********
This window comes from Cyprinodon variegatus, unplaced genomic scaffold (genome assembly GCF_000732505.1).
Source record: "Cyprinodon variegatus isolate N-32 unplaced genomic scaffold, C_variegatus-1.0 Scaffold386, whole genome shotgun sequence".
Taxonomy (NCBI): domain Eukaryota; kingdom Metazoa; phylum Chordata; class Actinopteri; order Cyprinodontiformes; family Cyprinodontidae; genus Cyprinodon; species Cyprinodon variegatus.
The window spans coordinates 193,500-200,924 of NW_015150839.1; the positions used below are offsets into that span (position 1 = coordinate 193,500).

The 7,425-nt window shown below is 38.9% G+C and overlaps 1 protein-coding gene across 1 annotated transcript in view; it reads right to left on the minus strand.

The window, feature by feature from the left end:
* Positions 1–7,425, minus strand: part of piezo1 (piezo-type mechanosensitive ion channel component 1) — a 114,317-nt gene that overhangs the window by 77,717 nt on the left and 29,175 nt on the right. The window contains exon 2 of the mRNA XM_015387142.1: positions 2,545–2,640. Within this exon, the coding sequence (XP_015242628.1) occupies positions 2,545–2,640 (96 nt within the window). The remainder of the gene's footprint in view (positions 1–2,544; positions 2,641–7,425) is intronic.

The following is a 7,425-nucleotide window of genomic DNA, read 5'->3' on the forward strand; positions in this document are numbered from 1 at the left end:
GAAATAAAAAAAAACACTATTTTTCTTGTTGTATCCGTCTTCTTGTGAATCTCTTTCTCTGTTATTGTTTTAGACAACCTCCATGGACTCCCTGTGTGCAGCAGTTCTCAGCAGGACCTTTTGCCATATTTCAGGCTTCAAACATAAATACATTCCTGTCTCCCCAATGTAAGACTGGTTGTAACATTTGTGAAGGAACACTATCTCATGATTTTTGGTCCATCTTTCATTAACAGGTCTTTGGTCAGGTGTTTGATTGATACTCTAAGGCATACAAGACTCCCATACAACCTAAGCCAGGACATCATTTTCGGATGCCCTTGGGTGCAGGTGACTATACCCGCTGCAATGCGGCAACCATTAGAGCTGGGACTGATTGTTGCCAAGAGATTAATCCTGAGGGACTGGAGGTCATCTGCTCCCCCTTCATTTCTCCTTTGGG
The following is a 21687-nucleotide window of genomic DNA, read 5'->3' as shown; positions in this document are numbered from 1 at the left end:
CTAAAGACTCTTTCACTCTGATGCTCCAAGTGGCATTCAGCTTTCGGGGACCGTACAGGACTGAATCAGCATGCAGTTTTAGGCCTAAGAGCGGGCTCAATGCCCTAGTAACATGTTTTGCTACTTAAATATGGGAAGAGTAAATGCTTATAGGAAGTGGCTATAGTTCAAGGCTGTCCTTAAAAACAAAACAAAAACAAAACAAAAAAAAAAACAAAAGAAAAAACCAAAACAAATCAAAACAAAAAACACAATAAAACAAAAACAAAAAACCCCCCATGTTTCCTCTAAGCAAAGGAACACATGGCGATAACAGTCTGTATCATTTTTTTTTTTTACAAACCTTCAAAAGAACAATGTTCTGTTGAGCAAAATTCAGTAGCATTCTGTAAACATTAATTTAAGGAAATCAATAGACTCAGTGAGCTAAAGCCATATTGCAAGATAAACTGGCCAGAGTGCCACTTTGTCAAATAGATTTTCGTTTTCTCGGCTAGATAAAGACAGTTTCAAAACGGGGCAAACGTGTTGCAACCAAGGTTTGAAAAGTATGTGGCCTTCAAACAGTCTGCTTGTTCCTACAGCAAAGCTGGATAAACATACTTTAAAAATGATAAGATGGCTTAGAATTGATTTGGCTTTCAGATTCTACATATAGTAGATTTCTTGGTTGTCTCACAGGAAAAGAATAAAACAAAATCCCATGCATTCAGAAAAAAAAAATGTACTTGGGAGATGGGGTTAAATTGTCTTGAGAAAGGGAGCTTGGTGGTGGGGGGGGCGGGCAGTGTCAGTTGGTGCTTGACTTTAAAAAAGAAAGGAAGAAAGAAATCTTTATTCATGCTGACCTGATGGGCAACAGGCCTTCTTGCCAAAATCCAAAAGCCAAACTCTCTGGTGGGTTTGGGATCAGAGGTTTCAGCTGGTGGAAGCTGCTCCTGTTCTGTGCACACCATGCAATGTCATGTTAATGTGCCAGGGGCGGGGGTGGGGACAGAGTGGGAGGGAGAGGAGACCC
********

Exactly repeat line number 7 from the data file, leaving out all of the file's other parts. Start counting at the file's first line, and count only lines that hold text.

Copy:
* Positions 1–7,425, minus strand: part of piezo1 (piezo-type mechanosensitive ion channel component 1) — a 114,317-nt gene that overhangs the window by 77,717 nt on the left and 29,175 nt on the right. The window contains exon 2 of the mRNA XM_015387142.1: positions 2,545–2,640. Within this exon, the coding sequence (XP_015242628.1) occupies positions 2,545–2,640 (96 nt within the window). The remainder of the gene's footprint in view (positions 1–2,544; positions 2,641–7,425) is intronic.